Actually I don't care, I'm so happy to return to the familiar hubbub that is Sultanahmet, that jewel with all its offerings of food and interesting walks. For some last such strolls, I pick up some random gifts (mostly lightweight purse things) in hopping on various trams here and there. These include once more using the funicular to Taksim Square, the better to allow me a reason to walk back to Sultanahmet in leisurely fashion - but only after stopping at the hipster-styled coffee shop on the main drag each time. Naturally, I repeatedly gorge on simit (a kind of soft pretzel with sesame seeds), roasted corn, and kestane (the aforementioned roasted chestnuts) to my heart's content, before resuming my searches for more mezze places, stopping for yet another lentil çorba soup heavy on the lemon, a şis (kebap), plus random nut-based sweets. I'll miss this.
As something of a concession to the ode to tourism that's been my Turkey visit, only now do I finally cave in to visit the magnificent Hagia Sophia complex, the famed if monstrous-sized church-turned-mosque. For all its acclaim, though, let me here be the first (not likely) to say that St. Peter's it ain't - but its mix of Catholic and Muslim *is* vaguely interesting, if only because of the dual roles that result in its artwork. Fine, okay, done: I duly mark the check on an imaginary list.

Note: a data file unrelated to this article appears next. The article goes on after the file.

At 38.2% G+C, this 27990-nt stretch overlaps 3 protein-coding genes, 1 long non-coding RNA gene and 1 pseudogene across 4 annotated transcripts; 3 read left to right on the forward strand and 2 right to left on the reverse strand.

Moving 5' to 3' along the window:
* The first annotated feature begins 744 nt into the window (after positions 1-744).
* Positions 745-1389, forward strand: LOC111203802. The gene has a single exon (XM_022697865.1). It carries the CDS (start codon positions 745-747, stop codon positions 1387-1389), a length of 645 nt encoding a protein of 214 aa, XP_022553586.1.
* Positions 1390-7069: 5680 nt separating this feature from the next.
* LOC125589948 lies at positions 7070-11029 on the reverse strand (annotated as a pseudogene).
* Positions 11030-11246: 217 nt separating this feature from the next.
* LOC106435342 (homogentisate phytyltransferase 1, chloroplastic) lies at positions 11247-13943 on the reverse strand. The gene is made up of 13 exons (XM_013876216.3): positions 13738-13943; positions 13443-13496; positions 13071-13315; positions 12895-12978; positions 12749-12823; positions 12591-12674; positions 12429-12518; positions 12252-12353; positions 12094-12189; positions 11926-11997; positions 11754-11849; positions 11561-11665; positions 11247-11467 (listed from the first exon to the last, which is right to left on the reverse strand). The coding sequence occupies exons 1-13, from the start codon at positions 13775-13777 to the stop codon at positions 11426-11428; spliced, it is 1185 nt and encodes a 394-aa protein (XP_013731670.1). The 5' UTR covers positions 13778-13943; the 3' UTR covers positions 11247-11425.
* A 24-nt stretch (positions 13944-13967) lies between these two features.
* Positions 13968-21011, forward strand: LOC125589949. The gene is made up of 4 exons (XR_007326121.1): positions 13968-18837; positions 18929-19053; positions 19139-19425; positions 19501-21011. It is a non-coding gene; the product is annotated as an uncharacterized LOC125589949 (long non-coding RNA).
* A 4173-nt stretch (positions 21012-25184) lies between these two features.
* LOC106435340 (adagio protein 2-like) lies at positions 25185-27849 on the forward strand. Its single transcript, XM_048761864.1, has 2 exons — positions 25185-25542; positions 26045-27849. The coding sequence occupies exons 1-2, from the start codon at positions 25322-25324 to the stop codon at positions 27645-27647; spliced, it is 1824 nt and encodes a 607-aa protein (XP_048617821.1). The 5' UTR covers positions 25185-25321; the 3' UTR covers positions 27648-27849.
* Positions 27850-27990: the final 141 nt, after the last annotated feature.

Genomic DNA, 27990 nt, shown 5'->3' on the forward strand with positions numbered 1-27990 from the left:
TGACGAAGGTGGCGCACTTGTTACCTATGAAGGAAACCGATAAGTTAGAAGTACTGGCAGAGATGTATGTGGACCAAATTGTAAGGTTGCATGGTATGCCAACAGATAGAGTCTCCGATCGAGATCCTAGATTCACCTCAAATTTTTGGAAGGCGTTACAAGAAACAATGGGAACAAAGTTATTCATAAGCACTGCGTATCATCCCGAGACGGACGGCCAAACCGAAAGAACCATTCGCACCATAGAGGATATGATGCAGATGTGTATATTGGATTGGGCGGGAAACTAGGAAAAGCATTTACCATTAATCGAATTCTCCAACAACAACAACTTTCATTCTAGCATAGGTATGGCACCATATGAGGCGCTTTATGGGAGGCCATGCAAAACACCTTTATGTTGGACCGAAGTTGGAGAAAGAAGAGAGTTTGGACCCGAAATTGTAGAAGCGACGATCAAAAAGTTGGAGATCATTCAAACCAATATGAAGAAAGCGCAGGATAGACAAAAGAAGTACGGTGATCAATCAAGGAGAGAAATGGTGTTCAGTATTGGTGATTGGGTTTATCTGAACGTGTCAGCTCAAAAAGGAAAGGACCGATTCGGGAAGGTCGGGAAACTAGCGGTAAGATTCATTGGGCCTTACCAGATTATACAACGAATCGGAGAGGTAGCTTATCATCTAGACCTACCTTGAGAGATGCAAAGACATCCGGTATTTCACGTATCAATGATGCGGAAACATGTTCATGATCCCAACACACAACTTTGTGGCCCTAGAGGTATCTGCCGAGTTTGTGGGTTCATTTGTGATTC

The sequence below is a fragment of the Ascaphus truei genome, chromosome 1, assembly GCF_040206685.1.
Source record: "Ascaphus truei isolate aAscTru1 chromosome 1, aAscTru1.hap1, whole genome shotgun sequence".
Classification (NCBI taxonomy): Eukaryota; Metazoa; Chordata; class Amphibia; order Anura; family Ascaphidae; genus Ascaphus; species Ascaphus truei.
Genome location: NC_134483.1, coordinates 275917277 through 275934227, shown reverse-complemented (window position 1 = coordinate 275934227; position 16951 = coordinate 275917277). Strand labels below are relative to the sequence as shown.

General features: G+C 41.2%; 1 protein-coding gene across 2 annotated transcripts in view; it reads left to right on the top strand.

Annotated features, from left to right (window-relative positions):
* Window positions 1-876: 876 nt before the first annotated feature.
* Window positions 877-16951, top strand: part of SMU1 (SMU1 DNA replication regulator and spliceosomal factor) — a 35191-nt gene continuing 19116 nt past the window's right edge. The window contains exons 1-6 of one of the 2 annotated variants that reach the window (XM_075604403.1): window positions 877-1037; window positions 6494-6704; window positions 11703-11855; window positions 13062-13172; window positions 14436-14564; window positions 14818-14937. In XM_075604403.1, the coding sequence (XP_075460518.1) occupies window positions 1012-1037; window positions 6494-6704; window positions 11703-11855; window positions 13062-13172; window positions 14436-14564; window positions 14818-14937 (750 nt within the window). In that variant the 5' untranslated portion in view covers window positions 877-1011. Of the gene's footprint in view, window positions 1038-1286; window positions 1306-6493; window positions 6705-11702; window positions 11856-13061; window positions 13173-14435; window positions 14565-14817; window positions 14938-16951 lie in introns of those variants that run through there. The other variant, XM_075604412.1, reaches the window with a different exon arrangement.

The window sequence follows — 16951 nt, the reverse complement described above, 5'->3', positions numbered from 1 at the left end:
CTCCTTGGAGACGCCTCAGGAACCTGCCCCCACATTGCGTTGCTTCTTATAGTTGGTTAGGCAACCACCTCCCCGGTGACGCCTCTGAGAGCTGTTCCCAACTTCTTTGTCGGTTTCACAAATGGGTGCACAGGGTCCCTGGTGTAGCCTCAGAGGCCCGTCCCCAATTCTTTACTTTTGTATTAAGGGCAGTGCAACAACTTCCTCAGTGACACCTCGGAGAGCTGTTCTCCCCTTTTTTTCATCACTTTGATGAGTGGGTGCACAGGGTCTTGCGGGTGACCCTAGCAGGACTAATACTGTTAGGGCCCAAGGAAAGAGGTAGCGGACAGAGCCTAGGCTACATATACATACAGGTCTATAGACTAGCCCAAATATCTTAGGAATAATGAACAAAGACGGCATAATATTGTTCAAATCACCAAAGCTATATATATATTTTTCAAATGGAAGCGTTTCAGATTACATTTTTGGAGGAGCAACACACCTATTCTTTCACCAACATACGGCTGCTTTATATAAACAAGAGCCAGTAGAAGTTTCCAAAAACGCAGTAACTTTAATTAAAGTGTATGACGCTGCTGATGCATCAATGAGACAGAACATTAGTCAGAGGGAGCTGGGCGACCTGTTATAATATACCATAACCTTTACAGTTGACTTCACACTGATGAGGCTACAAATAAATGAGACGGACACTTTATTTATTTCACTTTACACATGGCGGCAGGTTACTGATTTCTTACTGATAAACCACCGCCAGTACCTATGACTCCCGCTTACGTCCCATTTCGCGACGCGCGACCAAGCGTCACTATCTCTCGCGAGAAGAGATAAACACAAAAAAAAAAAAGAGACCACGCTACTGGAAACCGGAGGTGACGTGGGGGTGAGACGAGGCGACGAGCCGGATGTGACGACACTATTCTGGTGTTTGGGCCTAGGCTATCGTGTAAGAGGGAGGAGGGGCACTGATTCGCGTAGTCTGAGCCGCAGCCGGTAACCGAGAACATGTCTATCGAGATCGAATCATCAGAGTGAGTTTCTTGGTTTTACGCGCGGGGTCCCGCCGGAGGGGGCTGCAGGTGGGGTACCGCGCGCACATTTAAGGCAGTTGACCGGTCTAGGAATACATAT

More importantly, I'm back to playing my trumpet on the rooftop of Sultan Hostel, again putting up with that grumpy cat when not again chatting extensively with Orhan, iTouch, Orun and my nameless Kurdish friend. They all seem happy to see me back - if now only to translate a bit for the large groups of Uruguayans, Chileans, and Argentines that they're currently hosting. That's fine with me, especially as I coincidentally quite diligently finish up my second book in Spanish in the process. (That'd be "La Havana Para Un Infante Difunto", which follows Llosa's similarly overly large-sized book on Roger Casement and the horror of the Belgian Congo, "El Sueño del Celta". Both are to be placed in Millan's awaiting hands back in Madrid.)